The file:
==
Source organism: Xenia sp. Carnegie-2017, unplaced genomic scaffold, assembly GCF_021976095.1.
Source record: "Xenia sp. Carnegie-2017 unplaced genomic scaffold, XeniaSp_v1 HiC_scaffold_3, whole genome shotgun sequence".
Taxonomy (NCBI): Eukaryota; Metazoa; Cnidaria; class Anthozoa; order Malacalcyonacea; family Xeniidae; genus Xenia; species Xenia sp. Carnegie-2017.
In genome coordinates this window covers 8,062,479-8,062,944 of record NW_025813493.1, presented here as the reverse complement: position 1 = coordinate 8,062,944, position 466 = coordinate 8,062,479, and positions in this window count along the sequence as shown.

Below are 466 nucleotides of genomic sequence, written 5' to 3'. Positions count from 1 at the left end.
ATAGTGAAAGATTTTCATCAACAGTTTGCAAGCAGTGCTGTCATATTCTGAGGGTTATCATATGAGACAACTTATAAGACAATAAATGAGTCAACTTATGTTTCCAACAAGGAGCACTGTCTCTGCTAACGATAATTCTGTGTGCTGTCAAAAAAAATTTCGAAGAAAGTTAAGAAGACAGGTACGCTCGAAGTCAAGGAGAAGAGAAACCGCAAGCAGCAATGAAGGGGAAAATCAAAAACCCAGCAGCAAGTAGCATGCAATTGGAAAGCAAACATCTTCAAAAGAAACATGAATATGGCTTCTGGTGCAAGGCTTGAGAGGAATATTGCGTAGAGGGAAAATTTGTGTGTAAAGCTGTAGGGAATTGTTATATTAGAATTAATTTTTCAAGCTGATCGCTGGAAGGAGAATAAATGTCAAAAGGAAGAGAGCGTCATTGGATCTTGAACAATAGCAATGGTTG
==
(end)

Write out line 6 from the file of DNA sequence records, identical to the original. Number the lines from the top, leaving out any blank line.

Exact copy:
ATAGTGAAAGATTTTCATCAACAGTTTGCAAGCAGTGCTGTCATATTCTGAGGGTTATCATATGAGACAACTTATAAGACAATAAATGAGTCAACTTATGTTTCCAACAAGGAGCACTGTCTCTGCTAACGATAATTCTGTGTGCTGTCAAAAAAAATTTCGAAGAAAGTTAAGAAGACAGGTACGCTCGAAGTCAAGGAGAAGAGAAACCGCAAGCAGCAATGAAGGGGAAAATCAAAAACCCAGCAGCAAGTAGCATGCAATTGGAAAGCAAACATCTTCAAAAGAAACATGAATATGGCTTCTGGTGCAAGGCTTGAGAGGAATATTGCGTAGAGGGAAAATTTGTGTGTAAAGCTGTAGGGAATTGTTATATTAGAATTAATTTTTCAAGCTGATCGCTGGAAGGAGAATAAATGTCAAAAGGAAGAGAGCGTCATTGGATCTTGAACAATAGCAATGGTTG